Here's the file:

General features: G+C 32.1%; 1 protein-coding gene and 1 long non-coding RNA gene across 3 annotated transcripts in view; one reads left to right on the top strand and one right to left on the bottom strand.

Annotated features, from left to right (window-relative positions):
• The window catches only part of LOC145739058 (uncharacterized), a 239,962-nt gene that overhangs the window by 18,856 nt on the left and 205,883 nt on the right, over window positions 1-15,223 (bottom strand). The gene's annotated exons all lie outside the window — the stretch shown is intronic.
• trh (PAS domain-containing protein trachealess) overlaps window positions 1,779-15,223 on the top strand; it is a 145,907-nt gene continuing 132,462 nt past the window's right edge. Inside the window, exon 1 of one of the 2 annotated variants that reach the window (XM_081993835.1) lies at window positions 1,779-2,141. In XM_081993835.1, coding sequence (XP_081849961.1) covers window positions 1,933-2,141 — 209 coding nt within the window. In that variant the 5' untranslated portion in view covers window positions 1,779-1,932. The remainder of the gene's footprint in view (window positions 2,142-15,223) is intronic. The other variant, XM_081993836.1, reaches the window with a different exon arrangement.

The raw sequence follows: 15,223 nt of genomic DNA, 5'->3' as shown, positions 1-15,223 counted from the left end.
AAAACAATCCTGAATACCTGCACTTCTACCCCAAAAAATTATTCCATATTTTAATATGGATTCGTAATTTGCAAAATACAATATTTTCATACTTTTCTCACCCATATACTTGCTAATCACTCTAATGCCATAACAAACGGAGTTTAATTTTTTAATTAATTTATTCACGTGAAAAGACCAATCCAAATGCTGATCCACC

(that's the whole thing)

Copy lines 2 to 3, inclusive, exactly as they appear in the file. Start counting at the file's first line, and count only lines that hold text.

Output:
Annotated features, from left to right (window-relative positions):
• The window catches only part of LOC145739058 (uncharacterized), a 239,962-nt gene that overhangs the window by 18,856 nt on the left and 205,883 nt on the right, over window positions 1-15,223 (bottom strand). The gene's annotated exons all lie outside the window — the stretch shown is intronic.